A moody muse

The first ten pages of ‘A Perfect Flaw’ came out as a torrent of ideas. Feeling a rush of inspiration is as exciting as it is disrupting. Whatever you’re doing, stop it right now and start writing. If not, the words and thoughts might slip through your fingers.

The pages that got me going would later be the same pages I had to take out when editing, but it didn’t matter, because they’d got me started and kept me going.  I poked out the rest of the story over small pockets of time in the next years. Waiting for inspiration is like having language lessons with a lot of time in between. It almost feels as if you’re always starting from scratch.

The big change came once I decided I was going to write every day. This meant carving time into my daily schedule: in my case, an hour and a half before going to work.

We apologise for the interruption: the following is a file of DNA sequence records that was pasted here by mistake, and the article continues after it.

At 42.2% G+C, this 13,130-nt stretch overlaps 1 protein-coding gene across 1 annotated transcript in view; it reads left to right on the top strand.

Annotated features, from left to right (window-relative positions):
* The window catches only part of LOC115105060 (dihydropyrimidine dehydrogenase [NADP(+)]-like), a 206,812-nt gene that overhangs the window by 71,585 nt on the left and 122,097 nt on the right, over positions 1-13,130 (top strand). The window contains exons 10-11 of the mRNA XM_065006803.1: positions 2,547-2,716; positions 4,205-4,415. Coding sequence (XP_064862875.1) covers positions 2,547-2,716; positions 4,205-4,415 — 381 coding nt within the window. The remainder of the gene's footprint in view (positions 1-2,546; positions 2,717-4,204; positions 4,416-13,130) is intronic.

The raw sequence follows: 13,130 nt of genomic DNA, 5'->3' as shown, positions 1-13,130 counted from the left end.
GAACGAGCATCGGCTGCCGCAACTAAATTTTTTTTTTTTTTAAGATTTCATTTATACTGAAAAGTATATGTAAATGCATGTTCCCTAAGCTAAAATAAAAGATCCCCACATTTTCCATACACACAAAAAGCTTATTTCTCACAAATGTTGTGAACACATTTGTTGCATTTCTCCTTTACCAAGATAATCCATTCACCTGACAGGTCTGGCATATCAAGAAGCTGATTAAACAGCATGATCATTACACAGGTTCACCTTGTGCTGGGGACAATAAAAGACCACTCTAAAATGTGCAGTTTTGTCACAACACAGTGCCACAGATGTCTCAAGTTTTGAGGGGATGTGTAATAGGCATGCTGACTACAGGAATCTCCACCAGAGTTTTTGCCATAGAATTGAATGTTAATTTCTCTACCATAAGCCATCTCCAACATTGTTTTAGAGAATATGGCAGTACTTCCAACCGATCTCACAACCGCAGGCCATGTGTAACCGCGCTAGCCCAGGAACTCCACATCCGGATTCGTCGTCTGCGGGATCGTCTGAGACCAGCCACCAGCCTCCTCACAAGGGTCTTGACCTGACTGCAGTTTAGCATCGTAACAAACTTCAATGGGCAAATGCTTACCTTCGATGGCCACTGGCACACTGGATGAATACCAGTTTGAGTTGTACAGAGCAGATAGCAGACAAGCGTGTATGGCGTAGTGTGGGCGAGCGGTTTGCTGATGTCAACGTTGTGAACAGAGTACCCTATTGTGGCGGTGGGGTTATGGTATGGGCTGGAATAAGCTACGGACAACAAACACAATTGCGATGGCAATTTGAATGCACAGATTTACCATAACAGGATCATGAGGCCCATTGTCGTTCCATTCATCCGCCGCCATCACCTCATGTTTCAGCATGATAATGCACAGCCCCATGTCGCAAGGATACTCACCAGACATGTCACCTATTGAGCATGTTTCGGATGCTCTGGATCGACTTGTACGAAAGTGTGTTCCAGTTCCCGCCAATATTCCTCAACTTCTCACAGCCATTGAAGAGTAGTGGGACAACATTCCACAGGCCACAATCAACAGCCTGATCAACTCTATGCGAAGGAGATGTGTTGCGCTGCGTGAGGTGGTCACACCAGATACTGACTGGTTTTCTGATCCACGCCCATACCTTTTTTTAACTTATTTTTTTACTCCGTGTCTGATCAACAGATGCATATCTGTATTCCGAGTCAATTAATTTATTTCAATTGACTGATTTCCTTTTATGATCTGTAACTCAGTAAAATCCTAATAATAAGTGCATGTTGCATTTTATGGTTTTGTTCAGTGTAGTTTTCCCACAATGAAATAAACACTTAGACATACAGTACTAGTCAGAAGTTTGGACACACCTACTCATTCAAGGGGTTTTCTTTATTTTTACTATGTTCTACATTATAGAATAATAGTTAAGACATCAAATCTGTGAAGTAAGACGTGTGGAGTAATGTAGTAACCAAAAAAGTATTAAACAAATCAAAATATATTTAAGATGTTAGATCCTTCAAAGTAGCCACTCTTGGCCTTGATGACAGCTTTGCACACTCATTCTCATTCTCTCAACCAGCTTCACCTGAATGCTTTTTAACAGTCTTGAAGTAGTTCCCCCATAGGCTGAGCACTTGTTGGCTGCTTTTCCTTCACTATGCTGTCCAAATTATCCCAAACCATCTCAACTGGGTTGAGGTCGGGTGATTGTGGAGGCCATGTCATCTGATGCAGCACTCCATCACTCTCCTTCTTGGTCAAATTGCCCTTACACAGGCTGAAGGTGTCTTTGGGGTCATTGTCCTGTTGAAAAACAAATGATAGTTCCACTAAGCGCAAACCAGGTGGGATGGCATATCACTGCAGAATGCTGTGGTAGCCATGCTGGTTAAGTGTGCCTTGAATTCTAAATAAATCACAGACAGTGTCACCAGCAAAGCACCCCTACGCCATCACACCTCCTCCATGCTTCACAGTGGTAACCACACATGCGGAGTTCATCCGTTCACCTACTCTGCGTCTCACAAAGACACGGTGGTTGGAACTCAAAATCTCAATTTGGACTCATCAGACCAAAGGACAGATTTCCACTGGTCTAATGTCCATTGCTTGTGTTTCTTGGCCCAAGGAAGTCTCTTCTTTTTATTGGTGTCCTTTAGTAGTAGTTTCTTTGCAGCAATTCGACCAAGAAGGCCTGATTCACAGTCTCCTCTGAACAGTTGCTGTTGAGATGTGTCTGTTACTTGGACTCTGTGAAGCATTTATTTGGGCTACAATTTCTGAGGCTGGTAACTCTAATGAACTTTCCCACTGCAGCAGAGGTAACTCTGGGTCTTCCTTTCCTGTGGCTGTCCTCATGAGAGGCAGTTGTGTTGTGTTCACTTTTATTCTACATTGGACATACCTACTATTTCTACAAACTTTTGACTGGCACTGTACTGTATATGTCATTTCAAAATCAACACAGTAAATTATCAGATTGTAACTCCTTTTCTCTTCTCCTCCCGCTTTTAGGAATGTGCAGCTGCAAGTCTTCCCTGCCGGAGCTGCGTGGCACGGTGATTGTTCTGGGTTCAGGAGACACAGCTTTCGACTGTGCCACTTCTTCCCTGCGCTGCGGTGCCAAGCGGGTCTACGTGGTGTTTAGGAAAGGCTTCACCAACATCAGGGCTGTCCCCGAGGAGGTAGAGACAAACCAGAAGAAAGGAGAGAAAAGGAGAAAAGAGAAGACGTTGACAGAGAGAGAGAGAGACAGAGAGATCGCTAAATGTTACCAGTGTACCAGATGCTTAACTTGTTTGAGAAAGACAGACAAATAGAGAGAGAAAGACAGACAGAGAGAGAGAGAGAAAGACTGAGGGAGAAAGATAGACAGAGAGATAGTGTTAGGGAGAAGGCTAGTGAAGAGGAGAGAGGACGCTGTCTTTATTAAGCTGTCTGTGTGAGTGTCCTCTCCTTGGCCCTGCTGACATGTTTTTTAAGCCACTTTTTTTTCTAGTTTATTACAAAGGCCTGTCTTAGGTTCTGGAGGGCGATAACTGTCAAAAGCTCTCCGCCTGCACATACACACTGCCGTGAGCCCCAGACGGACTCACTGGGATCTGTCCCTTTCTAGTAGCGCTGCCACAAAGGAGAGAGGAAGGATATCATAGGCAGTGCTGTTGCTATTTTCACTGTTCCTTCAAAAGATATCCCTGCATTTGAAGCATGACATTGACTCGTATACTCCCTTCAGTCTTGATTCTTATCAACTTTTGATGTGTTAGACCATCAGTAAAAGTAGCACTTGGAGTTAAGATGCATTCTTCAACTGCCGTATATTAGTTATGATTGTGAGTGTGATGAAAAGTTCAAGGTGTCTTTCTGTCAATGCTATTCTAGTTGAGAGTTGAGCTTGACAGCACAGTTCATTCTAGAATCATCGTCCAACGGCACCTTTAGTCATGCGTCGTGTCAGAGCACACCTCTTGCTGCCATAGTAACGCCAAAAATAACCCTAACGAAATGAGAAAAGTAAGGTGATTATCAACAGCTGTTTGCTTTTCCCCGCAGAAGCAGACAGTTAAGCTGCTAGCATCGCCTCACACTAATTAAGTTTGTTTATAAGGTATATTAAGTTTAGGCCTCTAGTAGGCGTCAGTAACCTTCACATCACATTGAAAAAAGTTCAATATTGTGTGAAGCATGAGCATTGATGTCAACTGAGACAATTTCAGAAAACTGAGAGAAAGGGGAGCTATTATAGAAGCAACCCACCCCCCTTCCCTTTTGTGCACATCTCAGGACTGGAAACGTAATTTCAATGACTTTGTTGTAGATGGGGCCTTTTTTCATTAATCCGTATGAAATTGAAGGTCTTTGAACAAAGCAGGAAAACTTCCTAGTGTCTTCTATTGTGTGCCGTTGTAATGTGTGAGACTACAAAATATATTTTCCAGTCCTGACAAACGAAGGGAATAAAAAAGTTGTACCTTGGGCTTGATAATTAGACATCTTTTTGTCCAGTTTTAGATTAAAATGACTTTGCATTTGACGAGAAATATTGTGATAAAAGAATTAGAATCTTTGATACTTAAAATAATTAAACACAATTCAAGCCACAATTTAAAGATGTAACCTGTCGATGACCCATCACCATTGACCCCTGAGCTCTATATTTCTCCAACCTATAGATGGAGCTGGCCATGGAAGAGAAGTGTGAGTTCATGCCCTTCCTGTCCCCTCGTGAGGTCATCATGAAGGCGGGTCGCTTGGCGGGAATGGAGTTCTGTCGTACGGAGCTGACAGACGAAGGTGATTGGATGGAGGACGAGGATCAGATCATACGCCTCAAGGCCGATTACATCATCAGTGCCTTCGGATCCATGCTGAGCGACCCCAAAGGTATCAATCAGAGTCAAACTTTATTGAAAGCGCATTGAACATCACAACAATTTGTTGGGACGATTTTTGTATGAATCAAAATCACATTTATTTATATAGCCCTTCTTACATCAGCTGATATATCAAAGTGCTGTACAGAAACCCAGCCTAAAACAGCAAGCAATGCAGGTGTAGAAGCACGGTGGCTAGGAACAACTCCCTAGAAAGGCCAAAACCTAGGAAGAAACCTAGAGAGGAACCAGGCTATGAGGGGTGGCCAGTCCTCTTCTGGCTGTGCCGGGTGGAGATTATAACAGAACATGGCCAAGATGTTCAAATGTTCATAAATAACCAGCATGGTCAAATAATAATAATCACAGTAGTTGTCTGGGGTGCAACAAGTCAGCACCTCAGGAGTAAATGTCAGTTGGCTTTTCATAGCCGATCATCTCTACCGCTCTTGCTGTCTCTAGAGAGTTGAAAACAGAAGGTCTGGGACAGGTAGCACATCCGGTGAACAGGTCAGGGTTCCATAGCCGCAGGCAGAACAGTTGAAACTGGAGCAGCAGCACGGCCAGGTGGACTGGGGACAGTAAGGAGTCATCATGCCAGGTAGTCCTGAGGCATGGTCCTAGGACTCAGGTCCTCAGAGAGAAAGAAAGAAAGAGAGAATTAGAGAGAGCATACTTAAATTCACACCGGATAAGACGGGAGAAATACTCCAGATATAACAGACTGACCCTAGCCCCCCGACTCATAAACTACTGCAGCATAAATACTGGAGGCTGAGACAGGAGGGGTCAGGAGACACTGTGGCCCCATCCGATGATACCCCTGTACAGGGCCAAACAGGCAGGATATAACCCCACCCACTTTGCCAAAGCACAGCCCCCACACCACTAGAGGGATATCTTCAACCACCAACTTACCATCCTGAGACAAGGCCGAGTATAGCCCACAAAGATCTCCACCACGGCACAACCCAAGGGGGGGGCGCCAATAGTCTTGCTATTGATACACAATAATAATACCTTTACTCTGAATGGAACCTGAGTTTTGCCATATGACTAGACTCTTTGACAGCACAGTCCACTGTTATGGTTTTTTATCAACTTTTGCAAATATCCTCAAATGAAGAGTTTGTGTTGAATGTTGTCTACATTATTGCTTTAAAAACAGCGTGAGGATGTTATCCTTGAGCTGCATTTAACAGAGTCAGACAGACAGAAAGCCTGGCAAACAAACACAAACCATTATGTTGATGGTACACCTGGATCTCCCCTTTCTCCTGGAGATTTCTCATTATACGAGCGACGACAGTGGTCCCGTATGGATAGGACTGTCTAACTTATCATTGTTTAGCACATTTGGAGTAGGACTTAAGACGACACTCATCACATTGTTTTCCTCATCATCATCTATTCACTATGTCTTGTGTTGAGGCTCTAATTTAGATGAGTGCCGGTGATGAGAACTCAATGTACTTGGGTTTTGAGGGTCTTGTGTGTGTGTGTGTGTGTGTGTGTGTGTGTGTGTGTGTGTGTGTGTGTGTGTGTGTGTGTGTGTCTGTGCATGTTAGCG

As it turned out, inspiration wasn’t a morning muse. Sometimes it came and writing was seamless, but more often than not I found myself alone at 6am, swearing at the computer. Eventually, my writing picked up.

After hearing Elizabeth Gilbert’s thoughts on creativity, I can only agree with her conclusions. Inspired or not, I’ll show up every day and do my part of the job.